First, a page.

Source: Socialist Republic of Vietnam
“The restriction should be in place for an initial period of 30 days, which can be prolonged as necessary,” said von der Leyen.
The proposal is expected to be discussed by leaders of EU member states during a video conference on Tuesday (March 17).
Following the news from the EU, the French presidency announced on Monday that measures will be announced in the coming hours on the external borders of the EU.
The decision on the EU’s external borders is pending, but more European countries have joined the list of countries closing their borders to all but essential travel.
Germany has partly closed its borders with France, Austria, and Switzerland on Monday morning.
And more and more countries moved to close their borders in the hope of cutting off the cross-border transmission of the virus.
Finland, Hungary, Portugal, Switzerland became the latest countries to reintroduce measures on internal borders.
Movement restrictions, schools closure, suspension of businesses are being taken across Europe.
These measures are extraordinary at a time when Europe has been described by the World Health Organization (WHO) as the epicenter of the COVID-19 pandemic last Friday.
Since then, escalations have been seen in both the coronavirus cases and social distancing measures across the continent.
“We are at war,” said French President Emmanuel Macron. He repeated the phrase several times in his televised address to the nation on Monday evening.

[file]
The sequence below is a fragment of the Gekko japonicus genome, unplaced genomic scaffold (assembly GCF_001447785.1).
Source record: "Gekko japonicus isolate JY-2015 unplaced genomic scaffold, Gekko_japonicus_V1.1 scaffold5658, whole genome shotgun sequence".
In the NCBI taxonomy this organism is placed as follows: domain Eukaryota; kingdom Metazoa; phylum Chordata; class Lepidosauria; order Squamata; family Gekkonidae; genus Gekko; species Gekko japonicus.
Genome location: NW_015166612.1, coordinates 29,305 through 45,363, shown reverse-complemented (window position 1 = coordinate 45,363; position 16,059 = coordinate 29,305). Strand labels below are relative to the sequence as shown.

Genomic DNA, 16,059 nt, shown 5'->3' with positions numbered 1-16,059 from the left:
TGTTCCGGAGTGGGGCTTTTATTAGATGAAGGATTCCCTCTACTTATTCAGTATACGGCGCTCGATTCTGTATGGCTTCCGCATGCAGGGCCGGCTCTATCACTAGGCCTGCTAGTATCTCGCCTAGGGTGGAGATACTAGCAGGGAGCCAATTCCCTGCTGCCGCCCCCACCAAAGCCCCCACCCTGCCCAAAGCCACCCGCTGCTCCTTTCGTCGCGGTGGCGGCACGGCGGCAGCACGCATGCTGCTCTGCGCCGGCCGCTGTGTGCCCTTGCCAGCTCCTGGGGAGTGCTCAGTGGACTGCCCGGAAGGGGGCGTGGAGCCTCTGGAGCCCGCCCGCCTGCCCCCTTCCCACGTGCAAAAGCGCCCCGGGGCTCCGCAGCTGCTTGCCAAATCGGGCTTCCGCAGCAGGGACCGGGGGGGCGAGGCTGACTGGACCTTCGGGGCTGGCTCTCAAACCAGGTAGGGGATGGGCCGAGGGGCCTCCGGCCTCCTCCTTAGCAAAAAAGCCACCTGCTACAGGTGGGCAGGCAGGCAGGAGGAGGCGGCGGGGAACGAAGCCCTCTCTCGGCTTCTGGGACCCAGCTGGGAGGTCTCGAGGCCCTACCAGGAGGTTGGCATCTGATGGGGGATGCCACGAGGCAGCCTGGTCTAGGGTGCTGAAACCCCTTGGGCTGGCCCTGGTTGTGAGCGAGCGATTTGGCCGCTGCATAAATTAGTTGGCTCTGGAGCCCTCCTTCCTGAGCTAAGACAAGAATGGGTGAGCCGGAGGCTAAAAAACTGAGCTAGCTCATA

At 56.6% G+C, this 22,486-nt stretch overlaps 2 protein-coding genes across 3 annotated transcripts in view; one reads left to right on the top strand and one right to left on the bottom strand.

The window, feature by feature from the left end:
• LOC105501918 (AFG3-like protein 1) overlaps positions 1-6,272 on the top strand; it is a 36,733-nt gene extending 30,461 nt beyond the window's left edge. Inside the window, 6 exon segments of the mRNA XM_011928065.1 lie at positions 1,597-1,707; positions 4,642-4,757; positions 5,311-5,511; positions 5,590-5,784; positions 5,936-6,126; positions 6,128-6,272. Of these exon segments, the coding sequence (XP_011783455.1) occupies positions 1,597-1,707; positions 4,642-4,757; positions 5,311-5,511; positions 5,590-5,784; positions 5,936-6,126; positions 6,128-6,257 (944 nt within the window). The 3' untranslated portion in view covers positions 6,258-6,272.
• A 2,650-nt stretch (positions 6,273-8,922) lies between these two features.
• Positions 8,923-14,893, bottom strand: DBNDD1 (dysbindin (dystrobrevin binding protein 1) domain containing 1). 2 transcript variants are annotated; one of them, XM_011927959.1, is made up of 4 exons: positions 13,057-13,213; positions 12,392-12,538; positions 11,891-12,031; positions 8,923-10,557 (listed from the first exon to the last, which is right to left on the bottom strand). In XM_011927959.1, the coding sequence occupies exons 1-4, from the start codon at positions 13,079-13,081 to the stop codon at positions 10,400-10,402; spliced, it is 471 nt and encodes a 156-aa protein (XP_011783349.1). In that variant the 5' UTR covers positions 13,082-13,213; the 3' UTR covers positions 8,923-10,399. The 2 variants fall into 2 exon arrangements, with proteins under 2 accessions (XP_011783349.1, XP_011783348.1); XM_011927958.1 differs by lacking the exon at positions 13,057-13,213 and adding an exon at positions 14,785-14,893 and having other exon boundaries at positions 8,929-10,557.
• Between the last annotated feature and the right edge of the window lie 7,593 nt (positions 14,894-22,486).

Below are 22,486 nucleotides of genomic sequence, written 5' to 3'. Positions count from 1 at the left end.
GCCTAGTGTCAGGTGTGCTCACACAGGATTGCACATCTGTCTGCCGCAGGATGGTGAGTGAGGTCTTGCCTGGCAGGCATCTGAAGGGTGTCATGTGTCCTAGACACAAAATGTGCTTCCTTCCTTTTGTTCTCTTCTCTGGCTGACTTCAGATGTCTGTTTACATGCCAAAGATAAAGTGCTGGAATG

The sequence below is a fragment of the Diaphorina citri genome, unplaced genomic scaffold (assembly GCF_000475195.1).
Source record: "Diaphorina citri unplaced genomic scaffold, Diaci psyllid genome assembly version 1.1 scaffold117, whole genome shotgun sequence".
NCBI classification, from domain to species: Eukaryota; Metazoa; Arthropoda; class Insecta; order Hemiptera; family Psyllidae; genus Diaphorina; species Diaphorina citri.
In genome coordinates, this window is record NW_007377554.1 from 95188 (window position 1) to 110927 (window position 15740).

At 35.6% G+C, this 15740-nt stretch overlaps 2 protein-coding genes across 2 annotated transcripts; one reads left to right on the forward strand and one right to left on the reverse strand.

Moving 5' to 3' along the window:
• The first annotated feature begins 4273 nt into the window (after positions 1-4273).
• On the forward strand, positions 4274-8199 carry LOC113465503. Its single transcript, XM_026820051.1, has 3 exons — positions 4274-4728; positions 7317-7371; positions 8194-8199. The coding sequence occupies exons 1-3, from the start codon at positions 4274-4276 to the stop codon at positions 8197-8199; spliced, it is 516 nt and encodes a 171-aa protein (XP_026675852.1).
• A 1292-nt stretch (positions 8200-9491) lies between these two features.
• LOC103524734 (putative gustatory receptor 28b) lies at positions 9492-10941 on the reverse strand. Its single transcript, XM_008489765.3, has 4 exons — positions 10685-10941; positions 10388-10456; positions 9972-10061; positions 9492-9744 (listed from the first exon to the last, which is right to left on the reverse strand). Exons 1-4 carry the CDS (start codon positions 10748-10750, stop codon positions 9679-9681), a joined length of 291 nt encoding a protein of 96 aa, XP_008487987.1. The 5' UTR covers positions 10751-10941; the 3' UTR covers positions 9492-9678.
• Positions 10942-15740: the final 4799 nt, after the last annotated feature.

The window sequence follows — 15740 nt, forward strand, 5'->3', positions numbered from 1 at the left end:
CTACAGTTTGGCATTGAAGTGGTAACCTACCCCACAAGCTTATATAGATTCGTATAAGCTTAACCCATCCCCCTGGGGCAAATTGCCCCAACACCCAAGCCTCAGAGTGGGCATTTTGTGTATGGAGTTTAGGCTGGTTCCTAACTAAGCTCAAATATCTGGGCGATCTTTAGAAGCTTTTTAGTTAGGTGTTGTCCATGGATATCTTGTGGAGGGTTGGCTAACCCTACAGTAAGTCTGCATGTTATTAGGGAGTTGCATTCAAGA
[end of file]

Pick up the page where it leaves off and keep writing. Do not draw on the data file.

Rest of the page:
The president urged all citizens to stay home and reduce movement for at least 15 days to help the country battle the virus.
France’s neighbor Belgium, a country with a population of some 11 million, has seen its coronavirus infection cases topping 1,000, with five deaths but only one recovery.
“Our country is facing an unprecedented and crucial health crisis,” said King Philippe of Belgium in a speech Monday evening.
After a discussion with von der Leyen on coronavirus situation, Slovenian Prime Minister Janez Jansa welcomed the EU proposal on the bloc’s external border. “Finally good news from Brussels,” he wrote on Twitter.
Even more countries still remained their internal border open, states of emergency or extraordinary have been declared by some to tackle the disease. Others are preparing for similar policies.
TEST, TEST, TEST
As European countries are grappling with the epidemic, WHO Director-General Tedros Adhanom Ghebreyesus warned on Monday that the escalation in testing, isolation and contact tracing is not urgent enough. These measures are the backbone of the COVID-19 response, said Tedros.
According to the WHO chief, the most effective way to prevent infections and save lives is breaking the chains of COVID-19 transmission.
“You cannot fight a fire blindfolded and we cannot stop this pandemic if we don’t know who is infected,” he said, calling for every suspected case testing.
“We have a simple message for all countries: test, test, test. Test every suspected #COVID19 case,” the WHO said in tweet.
Some European countries, such as France, have admitted the possible underestimate of the epidemic.
France has confirmed 6,633 coronavirus infection cases and 148 deaths by Monday evening. These figures represent 1,210 new cases of infection and 21 additional deaths in one day.
However, these data “underestimate the real number” due to the difficulty of identification and biological confirmation of all COVID-19 cases and the fact that only part of the sick is now tested, said the country’s Health Ministry.
To test more suspected cases, Lithuanian Ministry of Health decided to open drive-through COVID-19 mobile testing points in its 10 municipalities starting on Monday.
And turning a park in Dublin into a drive-through testing center is also under discussion, according to Irish national radio and television broadcaster RTE on Monday.
Europe, as whole, is facing a tough mission to bring the virus under control, as among some 83,000 confirmed COVID-19 cases outside China as of Monday morning, around 56,000 are in Europe.